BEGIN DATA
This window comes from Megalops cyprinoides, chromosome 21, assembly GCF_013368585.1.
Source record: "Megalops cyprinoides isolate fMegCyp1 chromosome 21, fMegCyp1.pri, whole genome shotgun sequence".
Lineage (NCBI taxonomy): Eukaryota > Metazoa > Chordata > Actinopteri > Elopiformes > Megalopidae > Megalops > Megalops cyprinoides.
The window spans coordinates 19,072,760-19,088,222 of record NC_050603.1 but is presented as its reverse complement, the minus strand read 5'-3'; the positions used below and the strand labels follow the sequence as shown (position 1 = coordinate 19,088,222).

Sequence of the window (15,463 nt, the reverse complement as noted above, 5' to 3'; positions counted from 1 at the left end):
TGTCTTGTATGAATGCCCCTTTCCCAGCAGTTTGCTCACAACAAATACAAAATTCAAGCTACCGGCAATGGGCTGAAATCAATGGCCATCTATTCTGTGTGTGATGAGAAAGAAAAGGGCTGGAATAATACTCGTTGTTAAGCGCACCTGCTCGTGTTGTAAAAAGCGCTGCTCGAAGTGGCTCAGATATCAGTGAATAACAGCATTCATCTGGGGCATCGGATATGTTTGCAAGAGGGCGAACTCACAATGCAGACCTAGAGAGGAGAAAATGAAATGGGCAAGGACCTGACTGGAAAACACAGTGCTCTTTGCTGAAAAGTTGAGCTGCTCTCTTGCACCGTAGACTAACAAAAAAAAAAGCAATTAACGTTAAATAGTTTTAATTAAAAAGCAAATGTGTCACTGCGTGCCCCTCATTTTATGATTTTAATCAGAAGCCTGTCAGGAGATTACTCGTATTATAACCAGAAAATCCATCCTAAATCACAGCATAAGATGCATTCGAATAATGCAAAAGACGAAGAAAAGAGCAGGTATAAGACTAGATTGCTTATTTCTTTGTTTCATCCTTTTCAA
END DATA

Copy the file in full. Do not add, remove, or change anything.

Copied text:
This window comes from Megalops cyprinoides, chromosome 21, assembly GCF_013368585.1.
Source record: "Megalops cyprinoides isolate fMegCyp1 chromosome 21, fMegCyp1.pri, whole genome shotgun sequence".
Lineage (NCBI taxonomy): Eukaryota > Metazoa > Chordata > Actinopteri > Elopiformes > Megalopidae > Megalops > Megalops cyprinoides.
The window spans coordinates 19,072,760-19,088,222 of record NC_050603.1 but is presented as its reverse complement, the minus strand read 5'-3'; the positions used below and the strand labels follow the sequence as shown (position 1 = coordinate 19,088,222).

Sequence of the window (15,463 nt, the reverse complement as noted above, 5' to 3'; positions counted from 1 at the left end):
TGTCTTGTATGAATGCCCCTTTCCCAGCAGTTTGCTCACAACAAATACAAAATTCAAGCTACCGGCAATGGGCTGAAATCAATGGCCATCTATTCTGTGTGTGATGAGAAAGAAAAGGGCTGGAATAATACTCGTTGTTAAGCGCACCTGCTCGTGTTGTAAAAAGCGCTGCTCGAAGTGGCTCAGATATCAGTGAATAACAGCATTCATCTGGGGCATCGGATATGTTTGCAAGAGGGCGAACTCACAATGCAGACCTAGAGAGGAGAAAATGAAATGGGCAAGGACCTGACTGGAAAACACAGTGCTCTTTGCTGAAAAGTTGAGCTGCTCTCTTGCACCGTAGACTAACAAAAAAAAAAGCAATTAACGTTAAATAGTTTTAATTAAAAAGCAAATGTGTCACTGCGTGCCCCTCATTTTATGATTTTAATCAGAAGCCTGTCAGGAGATTACTCGTATTATAACCAGAAAATCCATCCTAAATCACAGCATAAGATGCATTCGAATAATGCAAAAGACGAAGAAAAGAGCAGGTATAAGACTAGATTGCTTATTTCTTTGTTTCATCCTTTTCAA